Part 1: Introduction

Managing the school property portfolio.

In this Part, we discuss:

The purpose of our audit

The student's learning environment is critical to their success. Given the nature and scale of the school property portfolio, the portfolio needs to be well managed to support the education outcomes that students, parents, schools, and the Ministry of Education (the Ministry) wants.

The school property portfolio is one of the largest publicly owned portfolios of property assets and arguably the most complex. From Te Hapua School in the north to Halfmoon Bay School in the south, each school is at the heart of its community. As at 30 June 2016, the school property portfolio included more than 2100 operational state schools,2 with total land and buildings valued at about $14 billion.

Managing each school property involves a multi-layered relationship between school boards of trustees (school boards), school leaders, and the Ministry. Although school boards own and manage some property, the Ministry owns most school land and buildings. School boards are required to keep the buildings they use in good condition. The Ministry provides maintenance funding to school boards annually to maintain school property. Capital investment in school property can be through either school-led projects or national interventions managed by the Ministry.

This report sets out the results of a performance audit that considered how well the Ministry is managing the school property portfolio and supporting schools with their responsibilities for property.

We have carried out several performance audits on school property. Our last report, Ministry of Education: Management of the school property portfolio, was published in 2006 and included 24 recommendations.

What we audited

In this report, we look at the Ministry as an asset manager and how it works with schools to maintain and improve the school property portfolio. We wanted to see:

  • the effectiveness of The New Zealand School Property Strategy 2011-2021 (the Property Strategy);
  • the effectiveness of the Ministry as an asset manager;
  • how well the Ministry supports schools in property matters; and
  • whether the Ministry provides schools with the right information and tools to plan for and manage their property.

We focused on how the Ministry works with the more than 2100 school boards of state (non-integrated) schools around the country. The Ministry, through its role as asset manager, wants to ensure that school property is in the right location and right condition, so school boards can provide a suitable learning environment for their students and meet the needs of future generations.

Where still relevant, we followed up the recommendations from our 2006 report. There have been significant changes at the Ministry since then. Appendix 1 sets out the Ministry's progress against these recommendations.

What we did not audit

We did not seek to assess the physical state of the school property in the portfolio, nor seek to quantify future investment needs.

We have excluded the following from our review because their circumstances are different from the rest of the portfolio:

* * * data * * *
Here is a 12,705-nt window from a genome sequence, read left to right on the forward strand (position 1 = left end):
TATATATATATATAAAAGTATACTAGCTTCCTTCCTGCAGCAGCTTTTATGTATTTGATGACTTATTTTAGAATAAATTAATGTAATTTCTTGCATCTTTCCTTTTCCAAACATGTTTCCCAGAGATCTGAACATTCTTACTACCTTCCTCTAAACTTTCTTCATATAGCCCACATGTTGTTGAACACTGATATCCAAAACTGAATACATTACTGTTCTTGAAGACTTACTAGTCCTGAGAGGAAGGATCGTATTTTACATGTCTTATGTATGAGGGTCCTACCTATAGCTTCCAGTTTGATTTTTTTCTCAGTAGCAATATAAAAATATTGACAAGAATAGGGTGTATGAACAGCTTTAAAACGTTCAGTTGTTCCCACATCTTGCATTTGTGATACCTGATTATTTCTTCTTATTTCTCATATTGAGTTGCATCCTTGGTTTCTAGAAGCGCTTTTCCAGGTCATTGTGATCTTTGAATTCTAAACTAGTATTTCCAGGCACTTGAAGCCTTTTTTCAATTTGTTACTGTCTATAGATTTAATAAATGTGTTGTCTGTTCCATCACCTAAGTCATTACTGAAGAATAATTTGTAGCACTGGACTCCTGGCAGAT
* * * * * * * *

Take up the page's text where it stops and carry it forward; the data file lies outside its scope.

• reviewing and rebuilding of schools affected by the 2010 and 2011 Canterbury earthquakes, which are covered by the Christchurch School Rebuild Programme; and
  • funding and managing of state-integrated school property throughout the country.

How we carried out our audit

We interviewed staff in the Ministry, including staff in:

  • national leadership positions;
  • specialist areas, such as procurement, risk, health and safety, and engineering;
  • regional leadership positions;
  • programme leadership positions; and
  • regional operating positions, including Ministry Advisors.

The Ministry's management of assets, in particular the school property portfolio, has been the subject of recent external reviews. We considered the scope and findings of these reviews and refer to them where appropriate.

We gained an understanding of schools' perspectives on property-related matters by interviewing principals and board members from 39 schools throughout the country (see Figure 1). We selected a cross-section of schools with different property needs, collected property information about each school, and used it to prepare a questionnaire for each school. These questionnaires were the basis for the interviews, which took place between April 2016 and June 2016.

Although 39 schools from a portfolio of more than 2100 schools does not represent a statistically significant sample, it has provided an insight into how schools deal with property management and the daily issues that schools face.

We also spoke with representatives from the New Zealand Principals' Federation, New Zealand School Trustees Association, and members of the Ministry's property "focus groups", including principals and school-appointed property planners and project managers. We also visited a school that has had significant property issues in recent years.

The structure of this report

In Part 2, we describe the school property portfolio and how it is managed.

In Part 3, we discuss the Ministry's Property Strategy and how well the Ministry plans, monitors, and reports on its performance against the strategy.

In Part 4, we discuss the Ministry's effectiveness at managing the school property portfolio.

In Part 5, we discuss how well the Ministry supports schools in property matters and whether schools have the right information and tools to plan for and manage their property.

Figure 1
Sample of schools by location and type

Figure 1 Sample of schools by location and type.

2: This excludes state-integrated schools, which are former private schools now part of the state education system that provide education within the framework of a religious or philosophical belief. Proprietors provide and maintain the school land and buildings.